New Jersey politicians support marijuana legalization in the country

New Jersey Senator Cory Booker’s proposal to end the marijuana ban in the country was backed today by several Democratic politicians in that state, including gubernatorial candidate Phil Murphy.

“The marijuana ban has been counterproductive – it has ruined countless lives in New Jersey and across the country, has squandered billions of dollars in resources to comply with the law and made our streets less secure,” said the senator Nicholas Scutari, chair of the Judiciary Committee.

Scutari is author of the bill to legalize the possession and personal use of small amounts of this drug for people over 21 who would also create a tax, but prohibits their seeding in private households, which is opposed by the Outgoing Republican governor Chris Christie.

Eight states have legalized recreational marijuana: Colorado, Washington, Oregon, Alaska, California, Maine, Massachussetts, Nevada, plus the District of Columbia, in.

Scutari’s proposal, in the hands of the Judiciary Committee that held its first hearing on June 19, is similar to the Colorado law that went into effect in 2014, where a bipartisan group of lawmakers traveled last year to meet first Hand its impact.

“As a state and as a country, we can not afford to sacrifice public safety and the civil rights of our residents by continuing the ineffective and wasteful policies of marijuana,” said the Senator, also a co-author of the law authorizing the use of Marijuana for medical purposes.

The senator has argued that his legislation will bring revenue to the state, as in Colorado, which recorded $ 1.3 billion in medical sales and retail sales in 2016.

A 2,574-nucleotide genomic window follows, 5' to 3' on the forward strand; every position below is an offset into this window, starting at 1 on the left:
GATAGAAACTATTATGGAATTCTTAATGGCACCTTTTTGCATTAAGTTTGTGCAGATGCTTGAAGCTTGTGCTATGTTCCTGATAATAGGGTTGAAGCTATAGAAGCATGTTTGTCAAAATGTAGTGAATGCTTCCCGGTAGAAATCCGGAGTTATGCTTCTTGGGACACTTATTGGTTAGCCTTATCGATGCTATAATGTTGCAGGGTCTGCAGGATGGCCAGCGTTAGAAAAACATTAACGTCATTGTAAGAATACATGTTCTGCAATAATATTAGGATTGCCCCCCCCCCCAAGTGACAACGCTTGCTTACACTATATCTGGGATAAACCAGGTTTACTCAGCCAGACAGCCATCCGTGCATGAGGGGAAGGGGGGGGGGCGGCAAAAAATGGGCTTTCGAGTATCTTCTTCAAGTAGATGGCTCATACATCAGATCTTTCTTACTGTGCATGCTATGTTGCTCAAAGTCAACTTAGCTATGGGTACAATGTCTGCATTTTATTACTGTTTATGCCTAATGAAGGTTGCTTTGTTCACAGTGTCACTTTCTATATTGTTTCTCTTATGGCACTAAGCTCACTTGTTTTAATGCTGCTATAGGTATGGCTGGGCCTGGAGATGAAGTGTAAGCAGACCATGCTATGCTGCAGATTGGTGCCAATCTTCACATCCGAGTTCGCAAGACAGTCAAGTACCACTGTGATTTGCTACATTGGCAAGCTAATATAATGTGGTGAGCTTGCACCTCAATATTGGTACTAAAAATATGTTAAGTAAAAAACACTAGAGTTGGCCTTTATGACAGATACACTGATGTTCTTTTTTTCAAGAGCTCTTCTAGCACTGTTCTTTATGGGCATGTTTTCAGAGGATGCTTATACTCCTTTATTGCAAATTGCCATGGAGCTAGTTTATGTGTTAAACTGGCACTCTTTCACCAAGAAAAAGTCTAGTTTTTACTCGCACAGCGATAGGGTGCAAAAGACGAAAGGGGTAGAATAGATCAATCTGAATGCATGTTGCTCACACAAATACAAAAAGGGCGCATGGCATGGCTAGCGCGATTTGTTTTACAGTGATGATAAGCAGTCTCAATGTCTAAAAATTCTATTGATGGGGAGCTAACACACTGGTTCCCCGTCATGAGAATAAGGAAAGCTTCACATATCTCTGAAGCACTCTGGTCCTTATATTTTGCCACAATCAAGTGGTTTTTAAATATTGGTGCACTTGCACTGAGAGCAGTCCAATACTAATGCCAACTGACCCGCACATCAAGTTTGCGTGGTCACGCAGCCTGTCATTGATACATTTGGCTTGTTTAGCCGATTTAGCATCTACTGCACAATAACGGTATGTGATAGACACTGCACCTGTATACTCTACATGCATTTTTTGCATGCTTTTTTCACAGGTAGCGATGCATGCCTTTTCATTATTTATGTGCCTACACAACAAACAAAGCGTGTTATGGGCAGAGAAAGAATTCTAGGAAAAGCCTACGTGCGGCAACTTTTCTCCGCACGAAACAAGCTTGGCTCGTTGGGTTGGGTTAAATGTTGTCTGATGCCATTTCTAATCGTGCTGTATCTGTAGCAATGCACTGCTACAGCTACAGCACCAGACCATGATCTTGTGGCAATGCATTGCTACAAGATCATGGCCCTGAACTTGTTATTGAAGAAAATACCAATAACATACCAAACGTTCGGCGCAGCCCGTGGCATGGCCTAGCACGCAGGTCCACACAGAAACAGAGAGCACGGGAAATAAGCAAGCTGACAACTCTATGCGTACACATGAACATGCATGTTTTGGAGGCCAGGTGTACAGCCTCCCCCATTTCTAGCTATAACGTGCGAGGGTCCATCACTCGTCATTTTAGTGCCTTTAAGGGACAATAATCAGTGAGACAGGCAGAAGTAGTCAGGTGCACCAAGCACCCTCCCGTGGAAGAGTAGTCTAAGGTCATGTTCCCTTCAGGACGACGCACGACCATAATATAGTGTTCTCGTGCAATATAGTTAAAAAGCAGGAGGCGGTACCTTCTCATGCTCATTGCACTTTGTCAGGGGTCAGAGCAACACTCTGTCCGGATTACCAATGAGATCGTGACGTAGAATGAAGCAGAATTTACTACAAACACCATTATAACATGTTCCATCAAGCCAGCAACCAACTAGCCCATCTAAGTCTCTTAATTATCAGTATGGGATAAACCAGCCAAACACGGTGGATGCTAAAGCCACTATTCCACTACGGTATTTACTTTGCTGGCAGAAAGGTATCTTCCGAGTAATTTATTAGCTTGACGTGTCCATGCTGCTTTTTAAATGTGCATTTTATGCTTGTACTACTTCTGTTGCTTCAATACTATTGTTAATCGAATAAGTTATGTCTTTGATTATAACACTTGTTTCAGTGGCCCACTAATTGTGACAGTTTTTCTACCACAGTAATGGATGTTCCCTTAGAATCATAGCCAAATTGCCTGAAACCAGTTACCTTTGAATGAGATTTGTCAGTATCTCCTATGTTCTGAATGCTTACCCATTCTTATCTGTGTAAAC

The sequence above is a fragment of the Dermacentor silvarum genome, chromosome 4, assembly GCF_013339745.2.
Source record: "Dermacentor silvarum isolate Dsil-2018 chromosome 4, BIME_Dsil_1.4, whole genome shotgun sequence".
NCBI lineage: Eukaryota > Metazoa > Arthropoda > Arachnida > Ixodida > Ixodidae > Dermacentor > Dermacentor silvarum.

Scutari congratulated New Jersey ex-mayor Booker for “having the courage” to take on legalization at the federal level.

“I’m glad we have a partner in the effort to end our failed drug laws and a strong advocate for legalization in Congress,” he added.

The Democrat candidate for governor in next November’s election said on the other hand that New Jersey’s laws on marijuana “have failed in our communities, especially among young people and people of color, to be marked with a criminal record” .

Murphy noted that Booker’s legislation “promotes social justice.”

Booker’s three-day proposal also found support for other elected officials in New Jersey and organizations such as the Drug Policy Alliance, the Law Enforcement Action Partnership, the National Organization for the Reform of Marijuana Law and the New Jersey CannaBusiness Association.

Booker has argued in defense of his proposal that a conviction for drugs makes it difficult to find work, licenses to establish a business, can not obtain grants from federal grants or public housing or food bonds and noted that most arrests are made in communities Poor.

The proposal faces a legislature and administration dominated by Republicans, who oppose it.

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